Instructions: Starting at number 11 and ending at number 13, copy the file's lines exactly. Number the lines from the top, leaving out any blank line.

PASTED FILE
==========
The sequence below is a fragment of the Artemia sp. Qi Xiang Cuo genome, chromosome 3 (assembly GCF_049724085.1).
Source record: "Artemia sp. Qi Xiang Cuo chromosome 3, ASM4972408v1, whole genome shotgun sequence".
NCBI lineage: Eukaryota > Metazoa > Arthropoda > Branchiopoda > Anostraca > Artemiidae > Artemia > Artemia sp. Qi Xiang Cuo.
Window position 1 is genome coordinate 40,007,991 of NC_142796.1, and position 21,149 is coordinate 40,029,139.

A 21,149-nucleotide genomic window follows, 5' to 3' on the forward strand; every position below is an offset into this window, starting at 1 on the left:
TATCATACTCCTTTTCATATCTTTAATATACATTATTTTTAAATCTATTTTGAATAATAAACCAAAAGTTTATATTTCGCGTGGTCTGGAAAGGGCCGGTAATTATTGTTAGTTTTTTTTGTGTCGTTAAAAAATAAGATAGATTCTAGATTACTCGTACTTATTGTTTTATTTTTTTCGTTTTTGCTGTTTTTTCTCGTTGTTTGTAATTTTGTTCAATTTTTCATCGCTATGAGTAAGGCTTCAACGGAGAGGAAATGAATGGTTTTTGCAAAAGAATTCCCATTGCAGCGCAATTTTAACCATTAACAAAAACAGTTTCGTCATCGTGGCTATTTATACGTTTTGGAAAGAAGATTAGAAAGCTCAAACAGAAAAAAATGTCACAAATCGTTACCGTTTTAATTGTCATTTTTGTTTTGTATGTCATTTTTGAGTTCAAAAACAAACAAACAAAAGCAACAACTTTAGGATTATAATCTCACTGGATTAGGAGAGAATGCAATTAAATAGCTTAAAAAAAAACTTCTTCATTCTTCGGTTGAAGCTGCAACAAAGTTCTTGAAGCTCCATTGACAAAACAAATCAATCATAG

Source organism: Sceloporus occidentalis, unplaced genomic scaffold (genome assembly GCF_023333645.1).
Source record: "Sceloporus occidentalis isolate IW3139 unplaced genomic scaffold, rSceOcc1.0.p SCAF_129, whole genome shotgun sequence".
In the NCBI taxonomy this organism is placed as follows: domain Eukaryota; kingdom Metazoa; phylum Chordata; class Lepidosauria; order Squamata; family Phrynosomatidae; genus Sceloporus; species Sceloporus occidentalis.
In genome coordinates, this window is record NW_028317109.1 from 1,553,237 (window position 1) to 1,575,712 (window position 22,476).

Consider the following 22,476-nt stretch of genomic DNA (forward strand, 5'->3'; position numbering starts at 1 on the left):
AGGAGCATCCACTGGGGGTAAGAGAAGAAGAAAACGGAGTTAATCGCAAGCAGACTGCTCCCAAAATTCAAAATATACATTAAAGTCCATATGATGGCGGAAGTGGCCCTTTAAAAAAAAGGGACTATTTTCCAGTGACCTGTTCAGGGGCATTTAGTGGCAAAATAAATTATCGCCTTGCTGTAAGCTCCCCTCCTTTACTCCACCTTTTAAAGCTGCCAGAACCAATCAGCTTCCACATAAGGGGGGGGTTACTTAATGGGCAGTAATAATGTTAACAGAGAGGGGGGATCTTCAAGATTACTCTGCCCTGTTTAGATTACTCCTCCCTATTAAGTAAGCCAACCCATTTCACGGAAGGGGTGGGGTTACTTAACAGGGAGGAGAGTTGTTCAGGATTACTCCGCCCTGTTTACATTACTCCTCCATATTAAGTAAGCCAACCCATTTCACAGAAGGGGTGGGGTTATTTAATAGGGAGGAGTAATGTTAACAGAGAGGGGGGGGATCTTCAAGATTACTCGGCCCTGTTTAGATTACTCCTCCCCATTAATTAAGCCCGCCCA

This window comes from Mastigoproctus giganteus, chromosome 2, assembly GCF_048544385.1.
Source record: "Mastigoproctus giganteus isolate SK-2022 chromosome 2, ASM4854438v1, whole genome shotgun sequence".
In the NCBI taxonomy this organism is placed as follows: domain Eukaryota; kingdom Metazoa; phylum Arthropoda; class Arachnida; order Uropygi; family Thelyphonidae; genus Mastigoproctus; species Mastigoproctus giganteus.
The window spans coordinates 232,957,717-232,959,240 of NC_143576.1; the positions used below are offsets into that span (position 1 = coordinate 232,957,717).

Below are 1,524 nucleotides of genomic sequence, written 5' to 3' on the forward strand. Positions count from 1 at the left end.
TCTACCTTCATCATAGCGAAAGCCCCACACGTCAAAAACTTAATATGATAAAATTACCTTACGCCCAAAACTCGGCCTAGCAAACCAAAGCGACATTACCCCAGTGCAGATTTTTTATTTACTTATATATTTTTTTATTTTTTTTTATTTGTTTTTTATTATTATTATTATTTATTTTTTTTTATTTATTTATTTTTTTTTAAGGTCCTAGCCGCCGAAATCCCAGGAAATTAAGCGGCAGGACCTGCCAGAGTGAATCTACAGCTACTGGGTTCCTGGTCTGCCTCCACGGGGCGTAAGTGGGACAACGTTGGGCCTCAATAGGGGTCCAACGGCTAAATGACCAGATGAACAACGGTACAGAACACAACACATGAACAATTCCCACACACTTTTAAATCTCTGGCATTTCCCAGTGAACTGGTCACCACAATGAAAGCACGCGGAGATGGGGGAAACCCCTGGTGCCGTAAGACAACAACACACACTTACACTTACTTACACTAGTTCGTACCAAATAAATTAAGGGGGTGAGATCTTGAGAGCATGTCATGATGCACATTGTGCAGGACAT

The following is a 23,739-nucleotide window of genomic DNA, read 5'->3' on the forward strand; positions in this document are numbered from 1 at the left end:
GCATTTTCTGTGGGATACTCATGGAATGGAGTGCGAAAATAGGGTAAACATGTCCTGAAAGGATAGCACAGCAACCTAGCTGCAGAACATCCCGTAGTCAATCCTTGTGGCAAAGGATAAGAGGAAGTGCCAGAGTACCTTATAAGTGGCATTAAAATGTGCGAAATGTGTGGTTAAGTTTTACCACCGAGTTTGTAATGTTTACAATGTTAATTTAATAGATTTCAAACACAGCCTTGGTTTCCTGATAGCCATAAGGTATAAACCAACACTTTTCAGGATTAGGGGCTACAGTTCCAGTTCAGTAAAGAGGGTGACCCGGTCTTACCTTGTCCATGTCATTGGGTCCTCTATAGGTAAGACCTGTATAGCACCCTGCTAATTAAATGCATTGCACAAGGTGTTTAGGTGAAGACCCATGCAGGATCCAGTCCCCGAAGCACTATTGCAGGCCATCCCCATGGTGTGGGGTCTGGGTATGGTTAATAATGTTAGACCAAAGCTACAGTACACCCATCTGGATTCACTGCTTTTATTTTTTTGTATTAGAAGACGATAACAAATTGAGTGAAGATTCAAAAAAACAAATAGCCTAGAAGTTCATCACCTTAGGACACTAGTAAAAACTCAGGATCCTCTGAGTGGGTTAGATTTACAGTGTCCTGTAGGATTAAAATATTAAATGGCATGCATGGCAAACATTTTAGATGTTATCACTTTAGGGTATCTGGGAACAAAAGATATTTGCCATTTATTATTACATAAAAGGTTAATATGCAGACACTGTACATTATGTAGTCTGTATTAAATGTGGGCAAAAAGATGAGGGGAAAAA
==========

Consider the following 22,476-nt stretch of genomic DNA (forward strand, 5'->3'; position numbering starts at 1 on the left):
AGGAGCATCCACTGGGGGTAAGAGAAGAAGAAAACGGAGTTAATCGCAAGCAGACTGCTCCCAAAATTCAAAATATACATTAAAGTCCATATGATGGCGGAAGTGGCCCTTTAAAAAAAAGGGACTATTTTCCAGTGACCTGTTCAGGGGCATTTAGTGGCAAAATAAATTATCGCCTTGCTGTAAGCTCCCCTCCTTTACTCCACCTTTTAAAGCTGCCAGAACCAATCAGCTTCCACATAAGGGGGGGGTTACTTAATGGGCAGTAATAATGTTAACAGAGAGGGGGGATCTTCAAGATTACTCTGCCCTGTTTAGATTACTCCTCCCTATTAAGTAAGCCAACCCATTTCACGGAAGGGGTGGGGTTACTTAACAGGGAGGAGAGTTGTTCAGGATTACTCCGCCCTGTTTACATTACTCCTCCATATTAAGTAAGCCAACCCATTTCACAGAAGGGGTGGGGTTATTTAATAGGGAGGAGTAATGTTAACAGAGAGGGGGGGGATCTTCAAGATTACTCGGCCCTGTTTAGATTACTCCTCCCCATTAATTAAGCCCGCCCA

This window comes from Mastigoproctus giganteus, chromosome 2, assembly GCF_048544385.1.